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Learn Valuable Information
about How to Get Into College

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Learn the ABCs of preparing for college admissions from expert college counselor and Prep4CollegeNow owner, Andi Frimmer. She goes through the need to know information about how to get into college, the college admissions process, tips on writing college essays and strategies around early decision options and other college admissions strategies.

This is a one-hour full presentation with real parents and teens with real questions about what’s important when preparing for college and how to pick the right college.

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Your TOP 10 Questions – ANSWERED!

1. Is my GPA the most important part of my high school profile?

A Yes, your GPA is important, but it is only one factor being considered when
a college reviews your qualifications for admission. Other factors being considered
are ACT/SAT scores, community service and extra-curricular activities, high
school club participation, leadership roles, sports – both school and communitybased
clubs, job history and anything else that helps define you as a unique and
interesting person.

2. Which standardized test do colleges prefer – the ACT or SAT?

A Since the SAT was revamped in 2016, there is not much difference between
the ACT and SAT. Almost all colleges, except Ivy League schools which still
prefers the SAT, will accept either exam.

3. When should I study for the ACT/SAT?

A I recommend beginning to study over the summer between your sophomore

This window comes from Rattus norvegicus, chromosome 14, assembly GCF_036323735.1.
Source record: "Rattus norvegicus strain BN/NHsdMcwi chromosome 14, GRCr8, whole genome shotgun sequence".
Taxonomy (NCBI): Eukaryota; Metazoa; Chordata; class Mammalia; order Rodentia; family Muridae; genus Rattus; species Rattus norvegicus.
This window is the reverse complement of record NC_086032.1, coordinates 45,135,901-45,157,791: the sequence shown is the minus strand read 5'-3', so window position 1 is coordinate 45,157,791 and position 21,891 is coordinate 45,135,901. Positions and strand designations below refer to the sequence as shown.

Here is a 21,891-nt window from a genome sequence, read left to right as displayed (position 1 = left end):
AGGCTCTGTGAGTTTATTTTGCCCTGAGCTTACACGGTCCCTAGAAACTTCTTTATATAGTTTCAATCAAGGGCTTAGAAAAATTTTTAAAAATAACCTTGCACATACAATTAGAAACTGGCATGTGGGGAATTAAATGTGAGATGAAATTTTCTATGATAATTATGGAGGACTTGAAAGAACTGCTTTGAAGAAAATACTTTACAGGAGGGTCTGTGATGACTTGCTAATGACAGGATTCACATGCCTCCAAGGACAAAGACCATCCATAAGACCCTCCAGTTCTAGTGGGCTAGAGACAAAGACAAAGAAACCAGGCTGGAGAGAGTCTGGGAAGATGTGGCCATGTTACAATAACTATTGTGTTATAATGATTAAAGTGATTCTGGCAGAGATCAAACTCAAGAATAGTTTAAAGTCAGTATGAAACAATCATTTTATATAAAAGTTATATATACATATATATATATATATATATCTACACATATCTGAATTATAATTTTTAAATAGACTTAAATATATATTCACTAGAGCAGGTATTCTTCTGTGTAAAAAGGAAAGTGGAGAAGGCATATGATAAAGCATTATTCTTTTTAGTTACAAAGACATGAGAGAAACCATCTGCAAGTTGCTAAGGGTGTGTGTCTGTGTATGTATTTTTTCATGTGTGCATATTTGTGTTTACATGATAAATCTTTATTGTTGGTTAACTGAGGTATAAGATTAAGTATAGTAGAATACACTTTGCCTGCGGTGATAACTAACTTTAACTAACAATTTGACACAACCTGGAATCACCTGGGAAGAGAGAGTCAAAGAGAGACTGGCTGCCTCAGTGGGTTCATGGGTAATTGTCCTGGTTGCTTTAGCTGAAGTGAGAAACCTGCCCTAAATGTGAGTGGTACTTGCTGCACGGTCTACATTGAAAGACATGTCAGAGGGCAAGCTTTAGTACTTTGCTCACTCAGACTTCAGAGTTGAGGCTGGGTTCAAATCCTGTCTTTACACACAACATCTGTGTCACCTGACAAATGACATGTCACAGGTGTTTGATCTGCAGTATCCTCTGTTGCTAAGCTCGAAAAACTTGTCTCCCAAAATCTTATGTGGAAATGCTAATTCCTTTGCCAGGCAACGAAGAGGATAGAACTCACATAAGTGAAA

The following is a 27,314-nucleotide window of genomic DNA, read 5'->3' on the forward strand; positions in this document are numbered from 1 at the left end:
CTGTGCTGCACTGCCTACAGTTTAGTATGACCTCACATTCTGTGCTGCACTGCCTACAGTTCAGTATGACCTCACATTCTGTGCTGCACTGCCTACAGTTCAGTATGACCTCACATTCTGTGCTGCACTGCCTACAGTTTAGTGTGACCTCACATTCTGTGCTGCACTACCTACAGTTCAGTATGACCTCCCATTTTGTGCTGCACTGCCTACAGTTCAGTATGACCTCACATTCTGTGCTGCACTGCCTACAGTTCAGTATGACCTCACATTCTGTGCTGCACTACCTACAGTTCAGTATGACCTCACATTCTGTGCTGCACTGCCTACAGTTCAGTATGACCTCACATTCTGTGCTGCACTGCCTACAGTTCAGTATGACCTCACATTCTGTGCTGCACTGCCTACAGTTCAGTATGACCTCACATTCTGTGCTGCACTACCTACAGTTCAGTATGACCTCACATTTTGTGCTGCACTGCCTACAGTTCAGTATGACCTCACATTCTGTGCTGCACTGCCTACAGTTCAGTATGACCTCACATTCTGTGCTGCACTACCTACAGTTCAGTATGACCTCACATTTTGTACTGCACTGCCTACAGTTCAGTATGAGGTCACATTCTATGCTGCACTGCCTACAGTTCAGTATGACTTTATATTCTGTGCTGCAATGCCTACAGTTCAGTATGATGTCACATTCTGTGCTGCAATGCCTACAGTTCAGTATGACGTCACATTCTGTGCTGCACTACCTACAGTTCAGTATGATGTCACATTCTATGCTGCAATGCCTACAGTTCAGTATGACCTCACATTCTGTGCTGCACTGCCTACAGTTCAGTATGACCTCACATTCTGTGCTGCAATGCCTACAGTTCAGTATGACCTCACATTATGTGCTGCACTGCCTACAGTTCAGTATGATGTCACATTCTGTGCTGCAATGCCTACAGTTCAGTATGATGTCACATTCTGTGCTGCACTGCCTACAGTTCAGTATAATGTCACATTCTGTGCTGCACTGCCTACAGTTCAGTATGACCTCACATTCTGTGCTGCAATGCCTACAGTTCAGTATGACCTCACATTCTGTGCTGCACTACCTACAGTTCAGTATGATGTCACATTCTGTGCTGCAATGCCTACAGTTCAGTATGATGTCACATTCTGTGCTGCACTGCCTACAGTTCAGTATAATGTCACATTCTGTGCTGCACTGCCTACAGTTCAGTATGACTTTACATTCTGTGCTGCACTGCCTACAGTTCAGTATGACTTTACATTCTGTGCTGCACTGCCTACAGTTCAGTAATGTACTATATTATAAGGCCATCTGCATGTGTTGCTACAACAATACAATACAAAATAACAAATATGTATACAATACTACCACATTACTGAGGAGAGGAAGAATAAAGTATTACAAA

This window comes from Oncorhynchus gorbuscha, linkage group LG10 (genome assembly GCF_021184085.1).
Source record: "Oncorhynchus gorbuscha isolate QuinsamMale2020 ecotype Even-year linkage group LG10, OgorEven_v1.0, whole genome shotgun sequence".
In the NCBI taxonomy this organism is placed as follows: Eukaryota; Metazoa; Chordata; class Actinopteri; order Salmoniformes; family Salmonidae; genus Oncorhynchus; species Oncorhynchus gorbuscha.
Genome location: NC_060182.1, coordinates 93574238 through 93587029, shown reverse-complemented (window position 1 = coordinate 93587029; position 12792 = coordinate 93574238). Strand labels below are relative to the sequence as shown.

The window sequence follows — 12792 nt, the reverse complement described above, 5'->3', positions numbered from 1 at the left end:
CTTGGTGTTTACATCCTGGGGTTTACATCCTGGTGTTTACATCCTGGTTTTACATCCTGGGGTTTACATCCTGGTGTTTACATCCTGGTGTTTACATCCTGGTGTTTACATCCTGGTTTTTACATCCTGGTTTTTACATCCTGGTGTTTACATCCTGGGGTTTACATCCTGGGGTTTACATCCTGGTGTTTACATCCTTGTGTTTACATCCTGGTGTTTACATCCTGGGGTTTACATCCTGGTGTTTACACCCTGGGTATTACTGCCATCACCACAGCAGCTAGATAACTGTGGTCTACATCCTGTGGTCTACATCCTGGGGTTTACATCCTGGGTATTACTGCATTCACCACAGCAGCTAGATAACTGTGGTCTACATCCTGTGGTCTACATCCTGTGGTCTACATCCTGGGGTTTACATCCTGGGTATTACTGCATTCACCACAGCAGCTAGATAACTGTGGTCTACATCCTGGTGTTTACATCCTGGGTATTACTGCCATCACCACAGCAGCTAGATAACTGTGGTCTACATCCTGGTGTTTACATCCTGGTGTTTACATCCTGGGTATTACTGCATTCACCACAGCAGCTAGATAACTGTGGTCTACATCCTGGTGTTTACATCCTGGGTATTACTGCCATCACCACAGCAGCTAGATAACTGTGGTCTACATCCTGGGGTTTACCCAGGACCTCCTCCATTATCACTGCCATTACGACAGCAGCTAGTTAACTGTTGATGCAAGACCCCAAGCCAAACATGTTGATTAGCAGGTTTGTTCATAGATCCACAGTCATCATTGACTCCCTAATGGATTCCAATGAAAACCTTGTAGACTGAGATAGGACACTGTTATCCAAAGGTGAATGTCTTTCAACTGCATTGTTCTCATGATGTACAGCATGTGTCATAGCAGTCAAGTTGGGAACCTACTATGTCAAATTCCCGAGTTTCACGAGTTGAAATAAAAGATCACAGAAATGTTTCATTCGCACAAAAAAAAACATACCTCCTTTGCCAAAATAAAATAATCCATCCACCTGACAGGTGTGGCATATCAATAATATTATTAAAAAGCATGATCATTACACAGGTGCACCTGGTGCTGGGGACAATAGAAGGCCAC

and junior year of high school. I suggest you study and take each test once at
the end of summer as a baseline, then pick the one that you are better suited for
and retake that test again at least one more time. DO NOT take any test more than
three times, your score will not improve enough to warrant the time and cost.

4. Do I need to take SAT subject tests?

AVery few colleges or majors require SAT subject tests, so do your research to
determine if you need to take these exams. Ivy League schools, engineering,
computer science, and some pre-professional programs require the exams to gain
admission, so if those exceptions apply to you, then study and take the exams.

5. How many AP classes should I take in high school?

A You should only take as many classes as you can handle well. It is better to
receive an “A” in an unweighted class than a “B” or “C” in an AP class. Choose
classes in which you have a natural talent or high interest, and don’t stress if you
are not taking every AP class offered at your high school.

6. Can I get college credit for AP courses taken in high school?

A If you score a passing grade of 3, 4, or 5 the college you choose to attend MAY
give you college credit. Each college determines whether it will accept the
scores or not so do your research before deciding which college to attend.

7. Should I take a summer scholar program between junior and senior year of high school?

A I strongly suggest you participate in a program that will enhance your college
application and help you stand out from the many applicants applying to your
preferred college. Showing a commitment to your major and your desire to learn
more about it goes a long way on your college application.

8. Should I apply to a college early decision or early action?

A Many colleges give preferential treatment to applicants who apply within one
of their early admission options. However, there are financial commitments
that go along with early decision so do your research before deciding if this is the
right path for you.

9. Is it necessary to declare a major on a college application?

AYes, most schools prefer a declared major since you will be entering a specific
college i.e. The College of Arts and Science. However, if you are unsure you
can usually apply undeclared. Another option is to consider a liberal art’s major.
Research to learn more about it and determine if it is the right choice for you.

10. Should I take on college debt for undergraduate school?

A This question is tricky to answer. If you are planning on going to graduate
school, you should take on as little debt as possible for undergraduate school.
Save your debt for graduate school. It is not unusual to have $100,000+ debt after
graduate school and you don’t want to add to that with undergraduate school
debt. It will greatly impact your quality of life for 20+ years after you finish your